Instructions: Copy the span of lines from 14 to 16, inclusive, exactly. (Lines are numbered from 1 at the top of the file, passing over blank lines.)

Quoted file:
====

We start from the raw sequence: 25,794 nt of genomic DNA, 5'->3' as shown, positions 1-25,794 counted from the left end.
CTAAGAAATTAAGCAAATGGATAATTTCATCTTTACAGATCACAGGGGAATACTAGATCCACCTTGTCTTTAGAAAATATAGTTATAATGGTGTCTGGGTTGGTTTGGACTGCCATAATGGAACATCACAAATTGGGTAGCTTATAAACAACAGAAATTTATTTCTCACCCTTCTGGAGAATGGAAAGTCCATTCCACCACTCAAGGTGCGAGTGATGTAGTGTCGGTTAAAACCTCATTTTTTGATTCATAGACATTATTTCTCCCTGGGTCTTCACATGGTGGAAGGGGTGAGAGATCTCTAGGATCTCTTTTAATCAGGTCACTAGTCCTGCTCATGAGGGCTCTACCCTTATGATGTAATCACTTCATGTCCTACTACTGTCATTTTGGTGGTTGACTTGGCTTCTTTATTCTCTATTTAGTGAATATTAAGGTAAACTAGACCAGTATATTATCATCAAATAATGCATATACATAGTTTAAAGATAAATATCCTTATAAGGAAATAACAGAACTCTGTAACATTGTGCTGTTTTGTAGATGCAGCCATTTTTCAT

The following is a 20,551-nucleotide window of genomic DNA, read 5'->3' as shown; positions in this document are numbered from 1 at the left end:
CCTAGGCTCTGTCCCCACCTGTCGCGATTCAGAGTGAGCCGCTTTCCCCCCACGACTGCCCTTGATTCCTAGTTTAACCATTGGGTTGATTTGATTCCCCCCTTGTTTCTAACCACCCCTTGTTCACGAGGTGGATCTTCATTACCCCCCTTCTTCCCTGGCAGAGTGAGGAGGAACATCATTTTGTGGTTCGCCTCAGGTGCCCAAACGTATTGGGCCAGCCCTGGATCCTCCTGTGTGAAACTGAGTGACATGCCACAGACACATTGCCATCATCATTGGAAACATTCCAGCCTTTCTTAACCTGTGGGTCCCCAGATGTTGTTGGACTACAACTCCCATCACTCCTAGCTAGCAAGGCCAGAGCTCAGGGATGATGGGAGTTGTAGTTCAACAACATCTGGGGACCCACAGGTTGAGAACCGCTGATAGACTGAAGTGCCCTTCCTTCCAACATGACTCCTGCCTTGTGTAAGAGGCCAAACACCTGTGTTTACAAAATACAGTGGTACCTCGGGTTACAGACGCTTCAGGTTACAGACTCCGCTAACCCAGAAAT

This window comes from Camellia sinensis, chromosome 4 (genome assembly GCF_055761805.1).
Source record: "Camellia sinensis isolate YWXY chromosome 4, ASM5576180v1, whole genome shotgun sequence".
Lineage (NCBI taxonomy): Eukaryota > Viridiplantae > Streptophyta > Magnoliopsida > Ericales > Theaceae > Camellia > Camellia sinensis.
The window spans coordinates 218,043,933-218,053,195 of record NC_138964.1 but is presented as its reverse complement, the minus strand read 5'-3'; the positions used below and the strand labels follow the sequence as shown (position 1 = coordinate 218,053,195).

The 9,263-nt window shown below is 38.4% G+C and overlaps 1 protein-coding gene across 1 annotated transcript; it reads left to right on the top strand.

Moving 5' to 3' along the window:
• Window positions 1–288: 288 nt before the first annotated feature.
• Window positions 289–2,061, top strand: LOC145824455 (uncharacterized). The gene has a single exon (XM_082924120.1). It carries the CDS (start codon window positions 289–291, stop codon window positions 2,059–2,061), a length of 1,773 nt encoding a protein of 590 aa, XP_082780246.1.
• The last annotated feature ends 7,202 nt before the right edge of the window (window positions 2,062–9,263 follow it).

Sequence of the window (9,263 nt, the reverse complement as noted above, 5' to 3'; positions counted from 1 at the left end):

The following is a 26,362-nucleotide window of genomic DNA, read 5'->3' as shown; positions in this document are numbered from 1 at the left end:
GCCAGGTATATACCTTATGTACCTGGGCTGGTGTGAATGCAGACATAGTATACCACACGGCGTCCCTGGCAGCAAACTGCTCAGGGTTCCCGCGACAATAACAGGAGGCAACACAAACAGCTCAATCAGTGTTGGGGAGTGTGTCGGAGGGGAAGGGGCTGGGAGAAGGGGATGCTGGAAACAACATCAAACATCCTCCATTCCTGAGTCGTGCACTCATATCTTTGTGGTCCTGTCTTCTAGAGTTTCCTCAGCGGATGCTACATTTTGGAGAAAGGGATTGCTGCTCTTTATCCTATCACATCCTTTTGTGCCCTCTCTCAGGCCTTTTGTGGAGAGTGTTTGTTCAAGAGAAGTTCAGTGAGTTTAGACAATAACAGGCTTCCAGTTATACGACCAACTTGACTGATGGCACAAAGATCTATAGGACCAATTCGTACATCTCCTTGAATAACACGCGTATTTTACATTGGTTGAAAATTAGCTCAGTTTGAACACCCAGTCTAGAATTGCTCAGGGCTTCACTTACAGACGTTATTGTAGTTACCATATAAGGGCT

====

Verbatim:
Sequence of the window (9,263 nt, the reverse complement as noted above, 5' to 3'; positions counted from 1 at the left end):

The following is a 26,362-nucleotide window of genomic DNA, read 5'->3' as shown; positions in this document are numbered from 1 at the left end:
GCCAGGTATATACCTTATGTACCTGGGCTGGTGTGAATGCAGACATAGTATACCACACGGCGTCCCTGGCAGCAAACTGCTCAGGGTTCCCGCGACAATAACAGGAGGCAACACAAACAGCTCAATCAGTGTTGGGGAGTGTGTCGGAGGGGAAGGGGCTGGGAGAAGGGGATGCTGGAAACAACATCAAACATCCTCCATTCCTGAGTCGTGCACTCATATCTTTGTGGTCCTGTCTTCTAGAGTTTCCTCAGCGGATGCTACATTTTGGAGAAAGGGATTGCTGCTCTTTATCCTATCACATCCTTTTGTGCCCTCTCTCAGGCCTTTTGTGGAGAGTGTTTGTTCAAGAGAAGTTCAGTGAGTTTAGACAATAACAGGCTTCCAGTTATACGACCAACTTGACTGATGGCACAAAGATCTATAGGACCAATTCGTACATCTCCTTGAATAACACGCGTATTTTACATTGGTTGAAAATTAGCTCAGTTTGAACACCCAGTCTAGAATTGCTCAGGGCTTCACTTACAGACGTTATTGTAGTTACCATATAAGGGCT